Human Versus Holy Spirit Anointing

I. The “Anointing” Saul Gave Samuel


There once was an anointing which turned out disappointing,

For disappointment was the ointment poured out by the king.

The moment it hit Samuel’s head, he surely felt the dread.

I’m sure tears soaked his happily-ever-after bed.


Because Saul, bound by strict law –

“Must start on time, without a flaw” –

Failed to appreciate the grace

Of the Lamb who took his place


To cover sin within the  camp,

That God’s light might shine like a lamp

Onto his army to give them peace.

Sure victory God would release.


But Saul, who felt the time a-ticking,

Feared his men might take a licking

If he didn’t do the motions

Which accounted for devotions.


He did what he knew to be good

But didn’t trust God as he should,

And when God’s own prophet ran late

This king decided not to wait.


He did not do as planned

But took matters into his own hand

Because he didn’t understand.

His faith was built on sinking sand.


Up one moment, down the next.

This poor man found himself quite vexed

With fear and doubt and hesitation,

No assurance of salvation.


Though by the Spirit He did great works,

It seems this man enjoyed few perks.

For when God moved, he prophesied,

But in the truth did not abide.


II. The Ointment of Disappointment


Oh, can you feel the ointment

Of soul-wrenching disappointment

Poured out in such a shocking way

Upon  Samuel’s head that day?


The Holy Spirit couldn’t stay

Because King Saul did not obey

But served the Lord in His own might

(Oh, what a frightful sight!)


You see, when flesh does the anointing,

it’s always disappointing.

That’s because flesh and blood cannot  reveal Jesus to you,

And you can’t find Him sleeping in  a  pew.



All man-made anointing

Shows itself as disappointing,

Like every meaningless  tradition

Cloaked in  religious superstition.


Oh, how we wish  they would anoint

Our each and every joint

With love and peace and joy!

Instead, they choose to annoy

Like some bratty girl or boy.


Perhaps the answer is, don’t put God in  a box.

Appreciate His love for you, much  stronger than an ox.

It will not fail to heal your fear and dread,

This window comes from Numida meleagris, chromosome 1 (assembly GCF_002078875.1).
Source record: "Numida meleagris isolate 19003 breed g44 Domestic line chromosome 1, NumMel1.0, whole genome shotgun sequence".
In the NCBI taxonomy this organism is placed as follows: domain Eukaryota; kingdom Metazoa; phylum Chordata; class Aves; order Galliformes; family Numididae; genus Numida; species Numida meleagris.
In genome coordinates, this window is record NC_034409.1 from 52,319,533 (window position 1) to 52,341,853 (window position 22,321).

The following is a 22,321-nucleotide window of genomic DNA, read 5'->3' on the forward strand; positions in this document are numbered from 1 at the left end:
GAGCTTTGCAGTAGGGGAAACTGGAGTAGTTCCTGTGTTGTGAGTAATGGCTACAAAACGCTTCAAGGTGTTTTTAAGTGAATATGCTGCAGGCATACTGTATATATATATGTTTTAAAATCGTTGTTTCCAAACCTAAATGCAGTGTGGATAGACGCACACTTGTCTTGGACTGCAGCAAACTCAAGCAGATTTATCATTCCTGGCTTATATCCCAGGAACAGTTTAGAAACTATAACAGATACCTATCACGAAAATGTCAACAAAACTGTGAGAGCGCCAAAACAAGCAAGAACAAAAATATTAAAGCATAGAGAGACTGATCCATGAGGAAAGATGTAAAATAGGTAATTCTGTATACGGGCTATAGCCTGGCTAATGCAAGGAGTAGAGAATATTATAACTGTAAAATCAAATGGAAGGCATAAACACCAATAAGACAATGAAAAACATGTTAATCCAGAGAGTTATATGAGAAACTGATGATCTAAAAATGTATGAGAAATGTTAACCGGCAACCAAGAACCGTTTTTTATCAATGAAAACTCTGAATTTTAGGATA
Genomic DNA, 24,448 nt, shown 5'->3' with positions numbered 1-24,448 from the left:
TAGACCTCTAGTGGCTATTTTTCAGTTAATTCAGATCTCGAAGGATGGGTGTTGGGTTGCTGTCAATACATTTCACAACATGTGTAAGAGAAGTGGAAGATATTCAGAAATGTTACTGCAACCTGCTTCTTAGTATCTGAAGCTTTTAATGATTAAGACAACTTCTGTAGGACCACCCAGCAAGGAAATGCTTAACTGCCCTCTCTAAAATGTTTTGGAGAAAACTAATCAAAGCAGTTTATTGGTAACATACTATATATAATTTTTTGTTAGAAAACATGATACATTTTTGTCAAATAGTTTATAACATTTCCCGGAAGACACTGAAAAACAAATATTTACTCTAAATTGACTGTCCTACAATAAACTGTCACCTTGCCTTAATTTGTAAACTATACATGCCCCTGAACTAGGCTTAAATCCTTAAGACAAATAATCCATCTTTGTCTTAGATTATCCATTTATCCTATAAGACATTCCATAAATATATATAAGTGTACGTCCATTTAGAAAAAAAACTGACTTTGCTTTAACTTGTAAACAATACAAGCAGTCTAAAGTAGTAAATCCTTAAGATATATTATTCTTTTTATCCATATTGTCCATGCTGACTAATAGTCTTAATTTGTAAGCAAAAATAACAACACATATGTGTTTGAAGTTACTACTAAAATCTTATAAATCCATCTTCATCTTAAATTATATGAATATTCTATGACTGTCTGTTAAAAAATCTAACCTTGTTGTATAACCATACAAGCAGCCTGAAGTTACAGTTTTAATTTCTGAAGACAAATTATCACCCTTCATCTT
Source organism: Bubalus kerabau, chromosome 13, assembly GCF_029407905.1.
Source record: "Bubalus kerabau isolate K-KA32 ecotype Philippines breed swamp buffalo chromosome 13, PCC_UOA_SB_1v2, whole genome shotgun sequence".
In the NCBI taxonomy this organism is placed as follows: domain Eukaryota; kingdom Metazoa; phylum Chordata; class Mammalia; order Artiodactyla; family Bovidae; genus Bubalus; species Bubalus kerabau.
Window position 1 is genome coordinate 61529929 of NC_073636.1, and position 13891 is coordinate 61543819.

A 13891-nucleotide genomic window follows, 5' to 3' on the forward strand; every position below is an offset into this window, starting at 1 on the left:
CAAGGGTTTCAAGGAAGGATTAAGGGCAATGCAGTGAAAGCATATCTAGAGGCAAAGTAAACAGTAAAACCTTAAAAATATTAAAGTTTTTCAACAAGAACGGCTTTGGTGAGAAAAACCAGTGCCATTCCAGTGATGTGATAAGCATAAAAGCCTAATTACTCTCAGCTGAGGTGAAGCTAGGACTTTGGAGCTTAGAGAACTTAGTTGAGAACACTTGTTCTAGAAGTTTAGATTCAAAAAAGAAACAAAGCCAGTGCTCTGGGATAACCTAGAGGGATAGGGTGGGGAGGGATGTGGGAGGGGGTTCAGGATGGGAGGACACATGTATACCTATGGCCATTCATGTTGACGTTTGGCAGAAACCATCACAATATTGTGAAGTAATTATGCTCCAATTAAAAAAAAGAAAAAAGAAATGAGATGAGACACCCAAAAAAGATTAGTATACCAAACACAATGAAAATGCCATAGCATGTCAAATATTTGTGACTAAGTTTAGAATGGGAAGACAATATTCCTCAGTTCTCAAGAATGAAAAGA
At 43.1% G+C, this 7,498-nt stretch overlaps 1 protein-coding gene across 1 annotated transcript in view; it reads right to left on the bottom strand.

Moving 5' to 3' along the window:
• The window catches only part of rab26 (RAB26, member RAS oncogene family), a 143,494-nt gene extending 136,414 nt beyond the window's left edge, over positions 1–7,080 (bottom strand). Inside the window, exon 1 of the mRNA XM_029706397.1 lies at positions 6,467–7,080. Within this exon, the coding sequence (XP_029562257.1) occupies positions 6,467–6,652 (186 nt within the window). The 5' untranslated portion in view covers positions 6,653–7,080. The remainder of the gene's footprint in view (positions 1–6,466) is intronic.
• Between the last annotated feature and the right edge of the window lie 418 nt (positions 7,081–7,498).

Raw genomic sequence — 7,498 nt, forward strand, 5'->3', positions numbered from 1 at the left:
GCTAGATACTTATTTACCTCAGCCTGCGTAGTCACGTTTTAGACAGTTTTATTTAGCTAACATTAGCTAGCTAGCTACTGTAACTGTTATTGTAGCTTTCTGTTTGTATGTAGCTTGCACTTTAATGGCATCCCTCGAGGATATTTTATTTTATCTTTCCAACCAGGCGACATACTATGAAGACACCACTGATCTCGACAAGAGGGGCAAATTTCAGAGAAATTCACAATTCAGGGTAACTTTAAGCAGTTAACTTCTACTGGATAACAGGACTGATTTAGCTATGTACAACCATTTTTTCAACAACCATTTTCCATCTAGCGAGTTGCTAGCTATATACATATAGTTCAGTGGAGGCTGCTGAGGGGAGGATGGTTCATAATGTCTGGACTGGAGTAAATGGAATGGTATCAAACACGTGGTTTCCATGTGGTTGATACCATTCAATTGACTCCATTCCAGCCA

If you’ll grasp the fact that Christ died in your stead.


Though people leave you when you need them most,

Trust in His power and of His mercy boast.


(Based on the story in I Samuel chapter 13)



Sacred Cows and Where’s the Beef?

                        I. Sacred Cows Inedible


Sacred cows and where’s the beef?

Why can’t the prisoners get relief?

They come to church in search of hope

To free them from the scathing rope


Of demons, plagues and worldly cares,

But dare not place their derrieres

On worn clichés and rituals

Which fail to cure them of their ills.


The sacred cow of church tradition

Keeps them bound in superstition.

Therefore, they plead, “Where is the beef?”

For they can’t eat the unbelief


Exuding from the golden calf

That tells them when to cry or laugh.

“Stand up, sit down, say this, say that.”

How did that idol get so fat?


                              II. Aaron’s Calf Incredible


It didn’t used to be that way

When high priest Aaron did obey.

But, oh the backlash he endured

From those who claimed they’d not been cured


Of chronic tiredness. Such a wait!

Why was that Moses guy so late?

He climbed the mount but stayed up there,

Abandoning them to despair.


“God isn’t answering our prayer!”

They yelled. “We’re sure He does not care!”

“But if you blame our unbelief,

Then we’ll make sure you come to grief!”


So, he caved in to their demands,

And made an idol with his hands

From gold they paid him, melted down,

An emblem of man’s own renown.


That idol offers liberty

And promises security,

A world of glitter, fleshly fun:

“We’re seeker-friendly, everyone!”


“Accepting all, and never rude.

“If you loathe manna, we’ve got food.

Just do the motions and you’ll see

How tasty all those leaks can be.”


“I misspelled ‘leeks,’ because, you see,

Those sacred cows most certainly

See ‘leaking faith’ as no big deal

Because their goal is ‘curb appeal.’”


            III. Sacred Cows: Killing Sheep to Feed a Bull


“Besides, the time you sacrifice

To come there Sunday should suffice

For pleasing God. No need to walk

With Jesus here. Just talk the talk.”


“Who cares if you were not made whole?

It’s really not about your soul.

If sickness is God’s will for you,

Then jump for joy because you’re blue.”


Such nonsense is incredible.

The cows, they are inedible,

And in the end they’re still not full,

As sheep are killed to feed a bull.


But “Where’s the beef?” the people say.

“And why did Moses go away?

For, now we’ve lost the joy we’ve had,

The miracles that made us glad.”


And “Where’s the beef?” they ask today

In a world impatient with delay,

But if leaders would keep their godly vows

And slaughter all those sacred cows


Of doctrines and rules designed to appease

The wolves that gripe and the dogs that wheeze,

Then once again, I think we’d see

A revival of truth and of purity.